Moving Forward

My name is Myron. I am a local musician who plays cover music for a living. About a year ago, I decided to start playing my originals again. After a long hiatus, a declaration to play songs that revived the soul finally took hold of me. 
From the get go, it was a struggle. My website that I had spent years crafting showcased none of my originals and was geared towards my day gig. My content was just not attractive. Frustration took hold of my senses, and I briefly de-railed. For over a month I put everything on the back burner and started doing my normal gigs. My breaking point or my ah ha moment came when I was at a show and started playing one of my original tunes.The crowd was into the song, and afterwards everyone was asking me who sang that tune. It was at the that moment that I decided to pursue my desired career path. The half-assed attempt I had put forth in the past would stay in the past. It was time to move forward. 

I was very nervous about failing again and not reaching my desired goals. As I sat around and pondered a game plan, I started researching online. One website I happened to stumble upon was called Score ( ) the main goal of SCORE is to help small businesses get off the ground and achieve their goals. 
Now I know a lot of you are probably thinking that a business mentor would know very little about the music industry and would be useless in helping obtain more gigs. I had the same thoughts. I also pondered about how many musicians knew nothing about business. Going into the meeting, I would need to keep an open mind on all aspects of business. 
So I scheduled a meeting with a mentor, and the following week I had a sit down with a retired marketer  whose main career took place in the magazine industry. I told him all about the last ten years of playing around town. He asked me about my business plan, my sales plan, marketing, content, merchandise, branding, social media, and SEO ( search engine optimization)  for my website. I was taken aback by all the questions. I had never really thought about the content that I had placed on my social media feed or the content that I had on my website. This was probably the reason that so many original venues would not return my call or email. Maybe at first glance an outsider found nothing exciting about my material. What made my music any different than the next band’s ? Sure, it was different, but my online presence didn’t say that. As the meeting continued, the mentor helped me put together a game plan that had me traveling a new path: selling my music and playing a schedule of half covers and half originals. I was finally heading in the right direction.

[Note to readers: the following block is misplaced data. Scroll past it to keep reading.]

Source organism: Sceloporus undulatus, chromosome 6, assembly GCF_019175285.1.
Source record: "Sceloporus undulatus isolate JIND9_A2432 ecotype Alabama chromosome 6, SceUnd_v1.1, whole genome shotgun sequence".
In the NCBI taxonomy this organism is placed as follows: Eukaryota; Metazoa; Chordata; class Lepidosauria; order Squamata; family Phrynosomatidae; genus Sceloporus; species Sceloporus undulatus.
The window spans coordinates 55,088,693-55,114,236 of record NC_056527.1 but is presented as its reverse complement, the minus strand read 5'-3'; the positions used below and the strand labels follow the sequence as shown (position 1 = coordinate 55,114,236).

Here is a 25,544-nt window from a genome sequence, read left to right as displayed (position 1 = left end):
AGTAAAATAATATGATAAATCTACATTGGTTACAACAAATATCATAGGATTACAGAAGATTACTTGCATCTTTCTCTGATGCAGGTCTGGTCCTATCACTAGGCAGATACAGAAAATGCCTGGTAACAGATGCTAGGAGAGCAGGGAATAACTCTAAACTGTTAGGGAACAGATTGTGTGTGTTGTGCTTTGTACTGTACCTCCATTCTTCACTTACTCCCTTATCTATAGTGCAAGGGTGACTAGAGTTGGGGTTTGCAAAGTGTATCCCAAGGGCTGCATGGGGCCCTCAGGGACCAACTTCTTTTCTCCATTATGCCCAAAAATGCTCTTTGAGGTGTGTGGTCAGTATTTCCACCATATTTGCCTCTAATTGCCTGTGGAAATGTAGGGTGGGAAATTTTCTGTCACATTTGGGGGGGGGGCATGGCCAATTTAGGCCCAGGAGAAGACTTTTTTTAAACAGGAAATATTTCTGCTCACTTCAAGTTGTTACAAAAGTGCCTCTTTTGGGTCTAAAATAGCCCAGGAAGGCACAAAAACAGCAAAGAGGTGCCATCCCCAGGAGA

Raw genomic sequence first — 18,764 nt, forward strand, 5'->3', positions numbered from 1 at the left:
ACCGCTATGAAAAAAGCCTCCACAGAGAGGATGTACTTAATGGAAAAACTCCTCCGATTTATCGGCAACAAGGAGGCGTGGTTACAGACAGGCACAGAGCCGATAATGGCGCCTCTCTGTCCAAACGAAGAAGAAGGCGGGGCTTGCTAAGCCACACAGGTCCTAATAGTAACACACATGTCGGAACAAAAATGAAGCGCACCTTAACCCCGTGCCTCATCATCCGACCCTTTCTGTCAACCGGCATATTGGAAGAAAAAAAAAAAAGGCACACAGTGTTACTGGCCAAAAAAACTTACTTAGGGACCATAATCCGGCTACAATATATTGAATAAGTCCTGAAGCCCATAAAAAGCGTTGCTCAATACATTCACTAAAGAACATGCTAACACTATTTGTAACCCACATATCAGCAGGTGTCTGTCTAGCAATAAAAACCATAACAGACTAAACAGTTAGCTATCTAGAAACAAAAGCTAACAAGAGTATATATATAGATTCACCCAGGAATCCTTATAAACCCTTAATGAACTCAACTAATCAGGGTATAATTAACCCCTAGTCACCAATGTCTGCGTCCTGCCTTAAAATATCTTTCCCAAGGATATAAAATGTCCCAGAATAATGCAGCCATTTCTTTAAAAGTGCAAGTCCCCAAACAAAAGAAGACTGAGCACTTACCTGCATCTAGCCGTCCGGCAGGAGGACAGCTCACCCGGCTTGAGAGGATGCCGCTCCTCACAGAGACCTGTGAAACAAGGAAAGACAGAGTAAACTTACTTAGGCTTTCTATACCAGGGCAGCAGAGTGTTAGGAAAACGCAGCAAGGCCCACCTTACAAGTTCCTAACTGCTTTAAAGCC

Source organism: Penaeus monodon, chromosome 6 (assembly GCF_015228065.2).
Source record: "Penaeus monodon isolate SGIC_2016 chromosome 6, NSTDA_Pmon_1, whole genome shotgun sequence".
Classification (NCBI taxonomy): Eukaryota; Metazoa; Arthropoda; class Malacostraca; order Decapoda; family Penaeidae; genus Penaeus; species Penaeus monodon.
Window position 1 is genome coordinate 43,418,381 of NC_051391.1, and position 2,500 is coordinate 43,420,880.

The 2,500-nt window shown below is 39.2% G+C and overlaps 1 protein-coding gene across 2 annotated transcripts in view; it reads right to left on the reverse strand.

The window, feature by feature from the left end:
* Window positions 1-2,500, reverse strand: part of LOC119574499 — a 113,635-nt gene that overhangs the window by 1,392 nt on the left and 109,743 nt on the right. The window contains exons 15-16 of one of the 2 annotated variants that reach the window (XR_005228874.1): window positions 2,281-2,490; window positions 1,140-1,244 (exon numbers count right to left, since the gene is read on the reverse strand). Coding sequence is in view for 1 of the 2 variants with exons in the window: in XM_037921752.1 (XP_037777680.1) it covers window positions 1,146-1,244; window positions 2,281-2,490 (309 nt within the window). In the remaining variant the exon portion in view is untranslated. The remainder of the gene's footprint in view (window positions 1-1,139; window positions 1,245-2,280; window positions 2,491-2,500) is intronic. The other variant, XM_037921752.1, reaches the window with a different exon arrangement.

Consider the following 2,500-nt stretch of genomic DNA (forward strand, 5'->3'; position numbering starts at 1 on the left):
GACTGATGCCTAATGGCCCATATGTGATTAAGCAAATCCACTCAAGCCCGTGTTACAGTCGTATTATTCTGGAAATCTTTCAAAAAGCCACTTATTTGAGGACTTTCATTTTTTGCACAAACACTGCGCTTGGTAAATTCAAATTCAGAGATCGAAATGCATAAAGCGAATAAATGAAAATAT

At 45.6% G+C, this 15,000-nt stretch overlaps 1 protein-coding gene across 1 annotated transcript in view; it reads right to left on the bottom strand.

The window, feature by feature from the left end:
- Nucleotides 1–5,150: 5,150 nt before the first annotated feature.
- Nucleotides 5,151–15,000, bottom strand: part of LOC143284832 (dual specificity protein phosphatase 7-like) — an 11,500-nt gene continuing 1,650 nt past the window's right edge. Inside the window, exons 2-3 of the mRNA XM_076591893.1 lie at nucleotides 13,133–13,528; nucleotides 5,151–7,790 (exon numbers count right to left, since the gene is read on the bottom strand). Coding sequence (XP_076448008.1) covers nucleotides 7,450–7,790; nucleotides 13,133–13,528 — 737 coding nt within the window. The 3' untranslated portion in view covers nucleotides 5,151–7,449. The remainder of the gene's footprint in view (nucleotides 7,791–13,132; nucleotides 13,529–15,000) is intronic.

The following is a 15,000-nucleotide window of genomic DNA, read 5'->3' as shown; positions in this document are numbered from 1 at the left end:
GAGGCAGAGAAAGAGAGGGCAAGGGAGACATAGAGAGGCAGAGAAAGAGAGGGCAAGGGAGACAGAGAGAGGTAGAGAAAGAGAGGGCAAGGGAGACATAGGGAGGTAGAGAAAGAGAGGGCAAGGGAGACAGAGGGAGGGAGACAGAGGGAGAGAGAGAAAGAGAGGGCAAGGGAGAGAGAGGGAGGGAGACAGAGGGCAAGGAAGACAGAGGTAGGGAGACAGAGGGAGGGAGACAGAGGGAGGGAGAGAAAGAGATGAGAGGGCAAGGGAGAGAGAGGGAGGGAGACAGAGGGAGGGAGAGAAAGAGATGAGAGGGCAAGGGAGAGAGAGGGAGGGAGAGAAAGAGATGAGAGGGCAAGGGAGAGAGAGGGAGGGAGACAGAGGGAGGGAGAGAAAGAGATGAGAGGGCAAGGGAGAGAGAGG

I left the meeting with a new sense of direction. The first thing I did was to evaluate all of my online content. I tried to envision my material as a  prospective buyer and not from my eyes. I quickly realized that I barely showcased any of my original music. The video clips I found posted on my social media were all posted by friends, and the video quality was poor and not very enticing to an aspiring buyer. I also realized that none of my social media had any links to my website. So if someone stumbled on to my Facebook fan page and they wanted more information about my music, then they one would need to search for my website. I also realized that if you did a Google search  for ” Music by Myron”, then all the social media appeared instead of my website. It is a wonder that I was able to book  any private shows over the last couple of years. The more I looked at these key areas, the more I realized why and how I would never get discovered. My to-do list got bigger! 
Implementing what I learned was a fairly simple process. The tough part was following through with my game plan. Updating social media, engaging with fans, placing the merchandise order, creating new content, posting scheduled shows, and winning over new crowds all took time. I broke down key areas that needed the most work and started attacking them like I do when learning a new cover song or perfecting one of my originals. I’ve created a list of some of my most important steps here:
Consult an outsider to give you an honest opinion about both your music and business approach. For my business, I chose to consult with a mentor from Score. Musically, I reached out to an old music teacher for advice on my originals.